VIDEO - Huron County residents digging out after snow storm

The aftereffects of a winter snow storm that hit the Firelands during the weekend has forced districts to close or delay the start of school today. After first opting for delay, the following districts decided to close school today: Norwalk's public and parochial schools, Bellevue, Christie Lane School and Workshop, Monroeville public and parochial, New London, South Central, Western Reserve and Willard public and parochial. South Central also canceled its choir concert planned for today.
Norwalk Reflector Staff
Jul 25, 2010

 

The aftereffects of a winter snow storm that hit the Firelands during the weekend has forced districts to close or delay the start of school today.

After first opting for delay, the following districts decided to close school today: Norwalk’s public and parochial schools, Bellevue, Christie Lane School and Workshop, Monroeville public and parochial, New London, South Central, Western Reserve and Willard public and parochial. South Central also canceled its choir concert planned for today.

Schools that opened after a two-hour delay today included Berlin-Milan, Plymouth-Shiloh, and Pioneer Career and Technology Center.

The winter storm system blamed for three deaths in the Midwest and Great Lakes regions spread a hazardous mix of snow, sleet and freezing rain through Ohio on Sunday.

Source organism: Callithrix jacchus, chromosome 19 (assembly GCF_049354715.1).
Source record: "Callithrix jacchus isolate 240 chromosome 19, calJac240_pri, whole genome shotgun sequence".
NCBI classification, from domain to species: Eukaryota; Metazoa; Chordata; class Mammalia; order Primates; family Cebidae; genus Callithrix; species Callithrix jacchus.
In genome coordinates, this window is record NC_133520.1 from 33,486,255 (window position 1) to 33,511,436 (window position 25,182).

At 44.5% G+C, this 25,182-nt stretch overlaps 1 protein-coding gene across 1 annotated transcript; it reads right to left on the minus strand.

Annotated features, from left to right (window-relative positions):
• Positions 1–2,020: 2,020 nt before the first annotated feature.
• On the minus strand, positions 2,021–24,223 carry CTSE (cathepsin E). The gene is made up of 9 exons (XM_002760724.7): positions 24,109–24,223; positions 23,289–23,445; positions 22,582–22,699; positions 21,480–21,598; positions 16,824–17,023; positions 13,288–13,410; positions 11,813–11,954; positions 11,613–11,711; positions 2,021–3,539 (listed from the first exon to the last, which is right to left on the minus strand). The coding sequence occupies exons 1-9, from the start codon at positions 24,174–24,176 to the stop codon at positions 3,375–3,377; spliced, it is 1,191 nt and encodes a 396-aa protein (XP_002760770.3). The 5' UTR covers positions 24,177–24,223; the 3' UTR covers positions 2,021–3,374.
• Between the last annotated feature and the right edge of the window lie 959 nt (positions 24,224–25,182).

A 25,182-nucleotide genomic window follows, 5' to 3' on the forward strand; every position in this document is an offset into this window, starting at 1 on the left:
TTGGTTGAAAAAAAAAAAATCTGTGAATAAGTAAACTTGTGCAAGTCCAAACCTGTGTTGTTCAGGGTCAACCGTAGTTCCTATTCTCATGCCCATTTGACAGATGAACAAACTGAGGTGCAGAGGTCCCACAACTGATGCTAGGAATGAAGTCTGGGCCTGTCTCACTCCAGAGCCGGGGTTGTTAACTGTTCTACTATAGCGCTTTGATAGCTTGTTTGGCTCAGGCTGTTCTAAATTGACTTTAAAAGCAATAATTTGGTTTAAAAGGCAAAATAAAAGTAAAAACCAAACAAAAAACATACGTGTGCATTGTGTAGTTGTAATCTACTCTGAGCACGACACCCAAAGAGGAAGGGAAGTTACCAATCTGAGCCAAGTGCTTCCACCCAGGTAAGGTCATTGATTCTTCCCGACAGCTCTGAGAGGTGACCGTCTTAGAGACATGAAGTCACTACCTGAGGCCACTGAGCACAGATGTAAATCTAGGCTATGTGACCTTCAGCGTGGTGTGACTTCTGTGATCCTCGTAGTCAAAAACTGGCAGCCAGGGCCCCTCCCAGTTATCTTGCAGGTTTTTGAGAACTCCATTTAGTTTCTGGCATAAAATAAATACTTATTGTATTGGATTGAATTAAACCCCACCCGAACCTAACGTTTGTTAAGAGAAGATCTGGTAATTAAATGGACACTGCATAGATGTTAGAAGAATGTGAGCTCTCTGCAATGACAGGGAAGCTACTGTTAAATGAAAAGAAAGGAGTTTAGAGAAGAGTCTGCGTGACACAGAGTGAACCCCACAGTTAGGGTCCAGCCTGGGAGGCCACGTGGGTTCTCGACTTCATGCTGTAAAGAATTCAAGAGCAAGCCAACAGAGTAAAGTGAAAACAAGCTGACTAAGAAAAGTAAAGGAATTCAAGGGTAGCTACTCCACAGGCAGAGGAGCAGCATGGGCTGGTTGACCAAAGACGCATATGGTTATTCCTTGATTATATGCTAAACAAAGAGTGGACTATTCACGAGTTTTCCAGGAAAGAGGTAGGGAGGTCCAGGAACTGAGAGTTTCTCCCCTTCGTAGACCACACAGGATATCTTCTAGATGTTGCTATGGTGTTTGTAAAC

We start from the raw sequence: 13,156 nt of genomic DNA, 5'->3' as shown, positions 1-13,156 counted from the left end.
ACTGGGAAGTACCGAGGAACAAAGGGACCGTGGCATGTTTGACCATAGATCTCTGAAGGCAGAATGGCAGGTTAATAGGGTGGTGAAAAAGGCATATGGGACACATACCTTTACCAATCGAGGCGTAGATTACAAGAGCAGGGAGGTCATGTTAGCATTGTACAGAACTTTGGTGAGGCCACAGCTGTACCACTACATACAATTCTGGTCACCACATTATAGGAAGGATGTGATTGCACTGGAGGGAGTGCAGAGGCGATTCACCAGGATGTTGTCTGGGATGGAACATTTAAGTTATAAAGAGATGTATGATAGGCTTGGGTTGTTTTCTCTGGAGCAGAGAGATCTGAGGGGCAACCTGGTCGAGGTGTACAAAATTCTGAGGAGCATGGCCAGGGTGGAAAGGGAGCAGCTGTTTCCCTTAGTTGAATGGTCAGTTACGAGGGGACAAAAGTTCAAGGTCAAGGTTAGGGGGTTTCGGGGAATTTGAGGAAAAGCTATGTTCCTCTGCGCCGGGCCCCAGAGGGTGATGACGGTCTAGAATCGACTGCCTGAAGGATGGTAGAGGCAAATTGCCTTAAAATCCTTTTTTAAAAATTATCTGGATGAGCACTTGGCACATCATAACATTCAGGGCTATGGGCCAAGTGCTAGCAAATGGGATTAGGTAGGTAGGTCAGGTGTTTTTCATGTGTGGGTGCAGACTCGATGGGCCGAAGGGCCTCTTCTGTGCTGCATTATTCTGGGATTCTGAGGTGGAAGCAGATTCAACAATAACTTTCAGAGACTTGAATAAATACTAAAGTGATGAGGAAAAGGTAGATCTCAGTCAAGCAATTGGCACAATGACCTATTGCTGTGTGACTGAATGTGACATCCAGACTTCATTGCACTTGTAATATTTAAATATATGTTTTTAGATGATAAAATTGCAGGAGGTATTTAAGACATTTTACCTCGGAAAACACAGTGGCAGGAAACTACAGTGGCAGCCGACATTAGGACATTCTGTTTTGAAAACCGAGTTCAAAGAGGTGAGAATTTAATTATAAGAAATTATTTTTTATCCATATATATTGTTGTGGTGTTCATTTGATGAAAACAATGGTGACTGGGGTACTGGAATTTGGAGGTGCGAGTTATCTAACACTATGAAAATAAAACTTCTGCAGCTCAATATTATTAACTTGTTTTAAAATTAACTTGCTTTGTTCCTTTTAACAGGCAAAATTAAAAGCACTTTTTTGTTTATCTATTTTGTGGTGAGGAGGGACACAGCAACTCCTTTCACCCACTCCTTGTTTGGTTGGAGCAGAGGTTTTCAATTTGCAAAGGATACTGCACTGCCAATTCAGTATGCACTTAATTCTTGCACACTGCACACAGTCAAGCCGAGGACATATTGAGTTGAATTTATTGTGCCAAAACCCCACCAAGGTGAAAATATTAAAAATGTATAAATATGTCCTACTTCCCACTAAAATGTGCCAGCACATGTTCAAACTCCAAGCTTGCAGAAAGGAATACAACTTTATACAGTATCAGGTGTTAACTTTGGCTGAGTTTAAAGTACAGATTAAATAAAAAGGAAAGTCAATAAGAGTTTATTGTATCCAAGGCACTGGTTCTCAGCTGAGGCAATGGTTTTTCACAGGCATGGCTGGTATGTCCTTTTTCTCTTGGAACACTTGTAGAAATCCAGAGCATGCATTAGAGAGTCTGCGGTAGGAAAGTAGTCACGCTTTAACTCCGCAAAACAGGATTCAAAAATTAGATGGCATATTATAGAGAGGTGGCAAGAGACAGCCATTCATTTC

Northeast Ohio was under a winter storm warning until about 10 p.m. on Sunday. Most of northern Ohio remained under a wind advisory until this morning, with gusts as strong as 40 mph and blowing snow  reducing visibility for drivers near Lake Erie, the National Weather Service said.

Temperatures in northeast Ohio dropped from 37 degrees at 6 a.m. to 27 degrees by mid-afternoon. Almost 5 inches of snow fell between noon and 4 p.m. at Cleveland Hopkins International Airport, where about 40 percent of flights were canceled as snow squalls at times pushed visibility to nearly zero, airport commissioner Fred Szabo said.

“It’s been quite a day today, even with all the high-speed snow removal equipment and manpower we have,” he said. “As soon as you finish clearing a runway, it starts to get contaminated again.”

The National Weather Service predicted 6 to 8 inches by the time the snow tapered off today.

About 70 road crews were working 12-hour shifts for the Ohio Department of Transportation to plow highways across the region.